Rebel military force this area and possibly elsewhere has probably been underestimated. I do not see how Army can make inroads in area on basis past record and they have been driven back on each trial so far. Rebels appear indifferently armed but have sufficient weapons for hit and run raids or ambushes in prepared positions. They seem to be short on ammunition. Rebels appear well-organized considering limitations and terrain.

Rebels claim program based on Jose Marti but it is not clearly defined and they mainly have fanatic determination get rid of Batista. Believe probably some Communist influence although Castro volunteered at length that the movement was not. Chamberlain was told that they had people of all stripes. Do not think at this moment that movement is definitely Communist but probably subject infiltration. Most persons seemed very young and somewhat naive and this augmented by isolation and hardships. Naivete evident in this plan and failure to estimate reaction.

Believe my visit unexpected and that it was useful. My role limited to that of consular official interested in welfare citizens and they fully informed that I would not ‘negotiate.’ They took down all said in discussion and may attempt use it but agreed that attempting make propaganda from my visit would be hampering to all. They insisted I honored guest but delayed my meeting Castro.

Think reaction now setting in to unfavorable press and probably receipt notices of alarm from elsewhere. This somewhat nullified by fact some Americans taken accepted rebels stories in total. Think possibly they want principally some very minor face-saving device and [Page 129] would accept statement of previously expressed policy on points mentioned. They were vague on third point (point C) and may not insist. They endeavored not use word ‘conditions’ but would slip.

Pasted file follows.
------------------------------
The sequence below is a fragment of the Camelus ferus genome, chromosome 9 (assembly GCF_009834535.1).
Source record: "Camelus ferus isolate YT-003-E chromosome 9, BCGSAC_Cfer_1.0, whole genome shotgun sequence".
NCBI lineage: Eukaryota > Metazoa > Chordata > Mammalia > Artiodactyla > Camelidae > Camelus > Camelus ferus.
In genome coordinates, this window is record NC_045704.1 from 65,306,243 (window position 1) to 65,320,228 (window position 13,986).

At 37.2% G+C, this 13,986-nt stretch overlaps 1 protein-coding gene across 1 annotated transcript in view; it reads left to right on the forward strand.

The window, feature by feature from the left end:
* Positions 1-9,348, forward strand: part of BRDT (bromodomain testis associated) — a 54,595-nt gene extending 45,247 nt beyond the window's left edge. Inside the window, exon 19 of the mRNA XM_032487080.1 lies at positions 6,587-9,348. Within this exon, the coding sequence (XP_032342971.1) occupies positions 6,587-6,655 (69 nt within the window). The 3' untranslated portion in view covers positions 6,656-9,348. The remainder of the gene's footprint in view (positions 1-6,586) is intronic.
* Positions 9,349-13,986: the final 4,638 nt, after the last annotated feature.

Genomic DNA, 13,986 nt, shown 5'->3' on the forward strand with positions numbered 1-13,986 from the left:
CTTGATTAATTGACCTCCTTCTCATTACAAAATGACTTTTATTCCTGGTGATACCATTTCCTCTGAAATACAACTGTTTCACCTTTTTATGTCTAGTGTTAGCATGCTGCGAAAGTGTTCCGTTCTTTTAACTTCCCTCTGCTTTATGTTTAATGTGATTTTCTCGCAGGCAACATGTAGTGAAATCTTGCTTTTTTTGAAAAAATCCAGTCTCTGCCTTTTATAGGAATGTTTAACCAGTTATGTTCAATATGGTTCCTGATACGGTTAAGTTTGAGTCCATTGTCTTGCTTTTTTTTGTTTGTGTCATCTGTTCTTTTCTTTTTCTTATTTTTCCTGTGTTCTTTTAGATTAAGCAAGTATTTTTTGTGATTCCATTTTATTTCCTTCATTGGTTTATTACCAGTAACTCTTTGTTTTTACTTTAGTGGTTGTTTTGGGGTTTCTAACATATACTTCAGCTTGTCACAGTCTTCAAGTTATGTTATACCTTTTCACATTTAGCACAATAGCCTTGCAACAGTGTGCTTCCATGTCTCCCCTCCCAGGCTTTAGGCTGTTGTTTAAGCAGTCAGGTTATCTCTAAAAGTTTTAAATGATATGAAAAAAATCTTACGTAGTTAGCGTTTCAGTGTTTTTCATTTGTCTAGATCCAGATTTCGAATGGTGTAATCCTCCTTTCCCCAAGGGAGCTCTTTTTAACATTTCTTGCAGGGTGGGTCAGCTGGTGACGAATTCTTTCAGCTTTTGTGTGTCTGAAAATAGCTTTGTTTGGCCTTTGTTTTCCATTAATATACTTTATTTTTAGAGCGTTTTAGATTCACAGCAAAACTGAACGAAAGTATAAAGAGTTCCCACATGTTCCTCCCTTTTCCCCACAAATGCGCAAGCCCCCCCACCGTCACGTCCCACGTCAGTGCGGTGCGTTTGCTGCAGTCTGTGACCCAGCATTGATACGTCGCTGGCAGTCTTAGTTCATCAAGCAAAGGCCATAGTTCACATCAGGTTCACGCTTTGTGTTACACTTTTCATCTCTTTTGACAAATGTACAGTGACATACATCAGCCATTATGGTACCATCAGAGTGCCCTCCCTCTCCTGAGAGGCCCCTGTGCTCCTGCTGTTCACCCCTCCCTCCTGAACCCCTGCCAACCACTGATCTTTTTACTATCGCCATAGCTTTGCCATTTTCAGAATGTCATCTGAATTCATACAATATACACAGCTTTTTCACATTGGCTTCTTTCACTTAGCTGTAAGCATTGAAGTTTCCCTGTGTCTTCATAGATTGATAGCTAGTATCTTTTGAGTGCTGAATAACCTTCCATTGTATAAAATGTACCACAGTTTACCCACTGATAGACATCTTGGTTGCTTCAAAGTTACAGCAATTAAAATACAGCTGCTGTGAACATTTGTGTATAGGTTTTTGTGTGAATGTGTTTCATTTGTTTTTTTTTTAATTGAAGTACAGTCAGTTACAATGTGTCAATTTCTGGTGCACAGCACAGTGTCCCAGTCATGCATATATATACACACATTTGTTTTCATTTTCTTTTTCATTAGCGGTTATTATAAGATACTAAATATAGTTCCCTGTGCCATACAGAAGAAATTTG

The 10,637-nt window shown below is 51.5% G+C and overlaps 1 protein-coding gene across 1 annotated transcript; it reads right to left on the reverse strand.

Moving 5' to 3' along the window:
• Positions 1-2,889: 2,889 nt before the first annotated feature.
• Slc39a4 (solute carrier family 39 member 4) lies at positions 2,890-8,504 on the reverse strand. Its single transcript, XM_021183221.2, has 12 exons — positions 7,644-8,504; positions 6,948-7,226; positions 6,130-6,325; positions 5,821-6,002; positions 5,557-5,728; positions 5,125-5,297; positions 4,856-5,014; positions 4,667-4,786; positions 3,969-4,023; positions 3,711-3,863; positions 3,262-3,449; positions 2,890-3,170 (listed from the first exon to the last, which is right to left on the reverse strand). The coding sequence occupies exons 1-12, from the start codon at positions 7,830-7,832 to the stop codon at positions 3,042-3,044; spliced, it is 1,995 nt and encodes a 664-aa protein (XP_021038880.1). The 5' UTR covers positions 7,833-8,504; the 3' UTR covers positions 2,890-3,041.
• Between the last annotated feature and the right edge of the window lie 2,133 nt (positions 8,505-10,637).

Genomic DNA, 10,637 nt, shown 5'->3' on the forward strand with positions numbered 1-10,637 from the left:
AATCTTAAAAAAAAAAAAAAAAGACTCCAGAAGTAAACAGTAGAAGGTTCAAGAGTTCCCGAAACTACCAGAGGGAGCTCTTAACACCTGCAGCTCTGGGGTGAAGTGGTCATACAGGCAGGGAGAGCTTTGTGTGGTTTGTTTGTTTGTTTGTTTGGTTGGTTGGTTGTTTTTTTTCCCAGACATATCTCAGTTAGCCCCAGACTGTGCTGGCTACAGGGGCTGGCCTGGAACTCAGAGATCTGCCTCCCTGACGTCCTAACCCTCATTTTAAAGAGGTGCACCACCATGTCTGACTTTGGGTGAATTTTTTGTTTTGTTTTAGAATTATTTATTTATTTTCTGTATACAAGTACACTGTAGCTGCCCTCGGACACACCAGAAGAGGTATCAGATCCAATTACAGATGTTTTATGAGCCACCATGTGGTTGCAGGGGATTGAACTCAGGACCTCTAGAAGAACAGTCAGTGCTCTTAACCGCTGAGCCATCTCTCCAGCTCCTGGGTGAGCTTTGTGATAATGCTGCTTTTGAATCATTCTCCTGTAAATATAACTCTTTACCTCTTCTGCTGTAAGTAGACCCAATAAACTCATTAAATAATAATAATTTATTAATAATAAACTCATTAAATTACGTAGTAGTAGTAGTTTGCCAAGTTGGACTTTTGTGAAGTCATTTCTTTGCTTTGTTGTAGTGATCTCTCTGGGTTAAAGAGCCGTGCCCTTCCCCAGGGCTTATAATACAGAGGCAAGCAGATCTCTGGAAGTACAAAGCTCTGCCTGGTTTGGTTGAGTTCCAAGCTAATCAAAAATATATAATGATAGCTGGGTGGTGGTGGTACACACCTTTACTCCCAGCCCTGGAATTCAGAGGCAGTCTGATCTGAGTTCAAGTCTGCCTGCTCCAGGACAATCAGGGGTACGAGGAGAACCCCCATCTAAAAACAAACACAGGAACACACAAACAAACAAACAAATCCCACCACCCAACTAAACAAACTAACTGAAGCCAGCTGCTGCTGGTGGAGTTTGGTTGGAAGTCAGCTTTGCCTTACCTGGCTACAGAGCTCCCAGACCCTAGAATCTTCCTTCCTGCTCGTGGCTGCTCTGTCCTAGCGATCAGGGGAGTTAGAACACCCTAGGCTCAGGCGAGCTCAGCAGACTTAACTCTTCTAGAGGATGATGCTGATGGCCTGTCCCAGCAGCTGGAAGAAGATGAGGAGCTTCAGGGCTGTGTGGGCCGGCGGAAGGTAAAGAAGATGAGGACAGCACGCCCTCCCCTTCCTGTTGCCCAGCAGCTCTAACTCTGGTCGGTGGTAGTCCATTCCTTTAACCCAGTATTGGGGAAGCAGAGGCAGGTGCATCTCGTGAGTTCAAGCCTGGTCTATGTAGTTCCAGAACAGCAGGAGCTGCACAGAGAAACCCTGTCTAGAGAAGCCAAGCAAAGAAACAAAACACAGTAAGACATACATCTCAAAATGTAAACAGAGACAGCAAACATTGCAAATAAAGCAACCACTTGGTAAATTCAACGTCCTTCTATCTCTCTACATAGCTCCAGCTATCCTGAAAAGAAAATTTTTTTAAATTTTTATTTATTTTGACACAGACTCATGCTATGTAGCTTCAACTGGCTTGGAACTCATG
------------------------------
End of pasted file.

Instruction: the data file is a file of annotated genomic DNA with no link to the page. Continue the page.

Results from above cannot be guaranteed as rebels unpredictable and some have martyr complexes. It will probably take several days at best to achieve departure all because of scattering over large area and poor communications.

I prepared do all possible this basis as consular officer arranging departure as protection activity. If this does not work other plans must be considered.

When this accomplished, I still feel concern our future. The Cuban air and ground forces will probably make all-out offensive which may be linked to United States by same propaganda. Rebels suspect there may be offensive. This will not happen while Americans are prisoners. Kidnappings and attacks on Americans might be renewed under these circumstances.”

  1. Source: Department of State, Central Files, 737.00/7–358. Secret; Niact. Pouched to Santiago de Cuba.
  2. Document 78.
  3. “Military Order No. 30,” text of which, possibly in an expurgated version, was sent to the Department as an enclosure to despatch 19 from Havana, July 4. (Department of State, Central Files, 737.00/7–458)